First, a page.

Frances Ha (2013)

Frances Ha (2013)

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She'd found the comedy door buzzer. It amused her.
She’d found the comedy door buzzer. It amused her.

Twitter Plot Summary: “Undateable” Frances struggles to find her way in life, her dreams seemingly unachievable.

Five Point Summary:

1. Housemate heaven. It’s clearly not going to last.
2. Frances really does talk a lot.
3. And the best friend’s off to Japan!
4. Some moping.
5. Frances Ha!

Frances is a dancer, although to be fair that doesn’t last very long. She also has a best friend, Sophie, who she doesn’t talk to much because Frances disapproves of her chosen partner. Meanwhile Frances has had to move in with a couple of guys and the running joke between them all is that Frances is undateable. And this you are welcomed to the world of Frances Ha, where not much happens and dreams aren’t achieved – because life has a nasty habit of getting in the way.

The fact almost nothing happens of any consequence, other than Frances constantly moving apartments, is inconsequential itself. Frances deals with the breakdown of her relationship (which seems to happen on a technicality and a misunderstanding, of all things), the subsequent breakdown of the relationship with her best friend, and the fact her career isn’t going exactly to plan all in quick succession. So essentially all of the things that tend to afflict us mere mortals. She’s stuck at that midpoint in her mid-20s, and literally everything seems to start going wrong at about the same time. Via a winning performance from Greta Gerwig, Frances has to find some sense of direction and her place in the world, no matter how small that place might be in the grand scheme of things.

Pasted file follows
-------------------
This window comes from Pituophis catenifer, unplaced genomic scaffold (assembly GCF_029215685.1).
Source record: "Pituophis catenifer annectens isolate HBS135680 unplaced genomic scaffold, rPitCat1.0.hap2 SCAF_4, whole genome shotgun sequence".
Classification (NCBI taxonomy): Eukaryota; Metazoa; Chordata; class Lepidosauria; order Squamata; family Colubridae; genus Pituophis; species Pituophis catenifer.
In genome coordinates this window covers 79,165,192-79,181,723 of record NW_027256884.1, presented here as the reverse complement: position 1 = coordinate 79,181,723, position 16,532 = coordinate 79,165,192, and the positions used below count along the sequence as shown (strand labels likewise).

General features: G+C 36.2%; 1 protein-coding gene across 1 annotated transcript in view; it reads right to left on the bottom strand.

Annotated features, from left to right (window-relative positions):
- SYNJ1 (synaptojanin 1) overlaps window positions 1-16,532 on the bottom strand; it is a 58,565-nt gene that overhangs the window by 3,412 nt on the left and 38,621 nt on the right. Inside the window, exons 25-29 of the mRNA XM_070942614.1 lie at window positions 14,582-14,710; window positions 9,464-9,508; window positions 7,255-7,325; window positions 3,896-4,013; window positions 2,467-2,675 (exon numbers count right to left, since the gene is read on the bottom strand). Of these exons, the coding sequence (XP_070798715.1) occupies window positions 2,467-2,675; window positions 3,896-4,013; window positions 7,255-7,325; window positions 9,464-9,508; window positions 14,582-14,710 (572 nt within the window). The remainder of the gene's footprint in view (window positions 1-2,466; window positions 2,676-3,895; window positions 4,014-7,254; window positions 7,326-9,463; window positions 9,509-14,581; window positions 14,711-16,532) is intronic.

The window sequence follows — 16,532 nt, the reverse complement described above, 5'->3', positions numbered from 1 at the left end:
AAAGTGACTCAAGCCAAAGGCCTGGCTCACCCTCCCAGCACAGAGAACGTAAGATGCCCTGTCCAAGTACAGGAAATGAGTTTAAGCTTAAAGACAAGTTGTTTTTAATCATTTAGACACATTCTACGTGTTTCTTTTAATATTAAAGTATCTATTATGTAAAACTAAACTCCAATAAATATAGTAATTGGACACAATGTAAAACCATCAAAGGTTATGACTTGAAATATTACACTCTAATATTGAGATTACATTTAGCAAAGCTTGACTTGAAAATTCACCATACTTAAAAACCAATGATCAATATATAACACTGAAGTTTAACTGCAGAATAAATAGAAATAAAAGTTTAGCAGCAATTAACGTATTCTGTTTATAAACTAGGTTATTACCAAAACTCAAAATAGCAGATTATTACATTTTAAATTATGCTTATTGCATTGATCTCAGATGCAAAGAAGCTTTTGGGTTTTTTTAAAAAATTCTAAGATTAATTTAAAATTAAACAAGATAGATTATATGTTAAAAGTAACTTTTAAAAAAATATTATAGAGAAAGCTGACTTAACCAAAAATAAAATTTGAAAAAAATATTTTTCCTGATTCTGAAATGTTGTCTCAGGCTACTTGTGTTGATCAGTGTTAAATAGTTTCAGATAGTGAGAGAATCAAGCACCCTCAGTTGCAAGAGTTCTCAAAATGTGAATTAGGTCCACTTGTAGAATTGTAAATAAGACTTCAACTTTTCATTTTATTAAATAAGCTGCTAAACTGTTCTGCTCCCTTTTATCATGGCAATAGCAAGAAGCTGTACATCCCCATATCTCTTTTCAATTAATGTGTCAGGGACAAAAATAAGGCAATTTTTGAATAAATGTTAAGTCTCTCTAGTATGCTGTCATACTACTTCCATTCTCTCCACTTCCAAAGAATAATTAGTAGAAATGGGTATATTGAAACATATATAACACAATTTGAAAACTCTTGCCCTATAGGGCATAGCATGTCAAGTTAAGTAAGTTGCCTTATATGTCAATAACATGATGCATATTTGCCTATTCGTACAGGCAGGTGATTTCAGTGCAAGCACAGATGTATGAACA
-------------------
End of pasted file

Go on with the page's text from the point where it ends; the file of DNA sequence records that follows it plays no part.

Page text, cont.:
When a woman steals another woman's lip gloss, it gets real.
When a woman steals another woman’s lip gloss, it gets real.

Shot in black and white, director Noah Baumbach is basically presenting us with a quintessential art house film, heavily influenced by French cinema in almost every respect. Yet this is also a tale set in New York and subsequently owes a debt, whether intended or otherwise, to Woody Allen. I get the distinct impression that it was indeed intended, partly because of the setting and partly because of how Frances is characterised – she’s clearly a Woody Allen archetype transposed to a different filmmaker’s production. The particular foibles of the resident New Yorker are put under the microscope in the form of Frances. She agonises over paying for a charge on a cash machine/ATM (in part because of her general money troubles), she laments her career prospects when she has to take work as a waitress to make ends meet, and she laments finding herself metaphorically trapped between the cracks in the pavement. That’s a whole lot of lamenting, right there.

Narratively the latter half of the film struggles as Frances and best friend Sophie go their separate ways, although one could argue that co-writers Gerwig and Baumbach did that deliberately to emphasise the malaise that Frances finds herself in. She mopes around for quite a while after that, even more directionless than she was previously. Ultimately it is a coming of age tale, albeit one that applies to someone in their mid-20s as opposed to the typical teenage stereotype. There are laughs to be had, there is melodrama to be had. Thankfully it all balances out, without ever lapsing into parody or depressing its audience. Ultimately Frances herself may be frantic, frenetic and at times completely barmy – that whole “undateable” thing coming to the fore – but she is also endearing and, if you can stomach her, a fun character to be around.

Score: 4/5

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